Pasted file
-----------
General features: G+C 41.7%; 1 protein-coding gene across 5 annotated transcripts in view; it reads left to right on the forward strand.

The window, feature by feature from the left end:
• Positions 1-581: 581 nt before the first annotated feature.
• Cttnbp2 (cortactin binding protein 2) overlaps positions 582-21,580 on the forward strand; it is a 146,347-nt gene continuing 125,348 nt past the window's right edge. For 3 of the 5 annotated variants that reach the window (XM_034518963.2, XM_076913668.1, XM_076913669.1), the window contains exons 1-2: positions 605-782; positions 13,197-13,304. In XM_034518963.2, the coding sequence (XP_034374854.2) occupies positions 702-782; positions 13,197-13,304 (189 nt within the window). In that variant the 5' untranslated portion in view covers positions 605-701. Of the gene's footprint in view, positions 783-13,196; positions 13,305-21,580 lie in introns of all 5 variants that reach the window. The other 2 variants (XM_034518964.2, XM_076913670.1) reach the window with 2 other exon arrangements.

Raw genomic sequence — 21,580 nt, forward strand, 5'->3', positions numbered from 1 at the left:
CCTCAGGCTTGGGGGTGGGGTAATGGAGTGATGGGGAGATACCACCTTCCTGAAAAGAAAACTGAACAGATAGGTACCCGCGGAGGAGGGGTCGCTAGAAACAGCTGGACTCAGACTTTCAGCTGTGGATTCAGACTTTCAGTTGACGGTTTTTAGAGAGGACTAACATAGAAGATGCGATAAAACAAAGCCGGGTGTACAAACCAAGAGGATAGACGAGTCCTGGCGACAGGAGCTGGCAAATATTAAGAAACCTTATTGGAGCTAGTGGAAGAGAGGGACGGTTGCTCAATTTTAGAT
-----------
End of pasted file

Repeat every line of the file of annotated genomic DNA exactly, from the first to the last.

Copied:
General features: G+C 41.7%; 1 protein-coding gene across 5 annotated transcripts in view; it reads left to right on the forward strand.

The window, feature by feature from the left end:
• Positions 1-581: 581 nt before the first annotated feature.
• Cttnbp2 (cortactin binding protein 2) overlaps positions 582-21,580 on the forward strand; it is a 146,347-nt gene continuing 125,348 nt past the window's right edge. For 3 of the 5 annotated variants that reach the window (XM_034518963.2, XM_076913668.1, XM_076913669.1), the window contains exons 1-2: positions 605-782; positions 13,197-13,304. In XM_034518963.2, the coding sequence (XP_034374854.2) occupies positions 702-782; positions 13,197-13,304 (189 nt within the window). In that variant the 5' untranslated portion in view covers positions 605-701. Of the gene's footprint in view, positions 783-13,196; positions 13,305-21,580 lie in introns of all 5 variants that reach the window. The other 2 variants (XM_034518964.2, XM_076913670.1) reach the window with 2 other exon arrangements.

Raw genomic sequence — 21,580 nt, forward strand, 5'->3', positions numbered from 1 at the left:
CCTCAGGCTTGGGGGTGGGGTAATGGAGTGATGGGGAGATACCACCTTCCTGAAAAGAAAACTGAACAGATAGGTACCCGCGGAGGAGGGGTCGCTAGAAACAGCTGGACTCAGACTTTCAGCTGTGGATTCAGACTTTCAGTTGACGGTTTTTAGAGAGGACTAACATAGAAGATGCGATAAAACAAAGCCGGGTGTACAAACCAAGAGGATAGACGAGTCCTGGCGACAGGAGCTGGCAAATATTAAGAAACCTTATTGGAGCTAGTGGAAGAGAGGGACGGTTGCTCAATTTTAGAT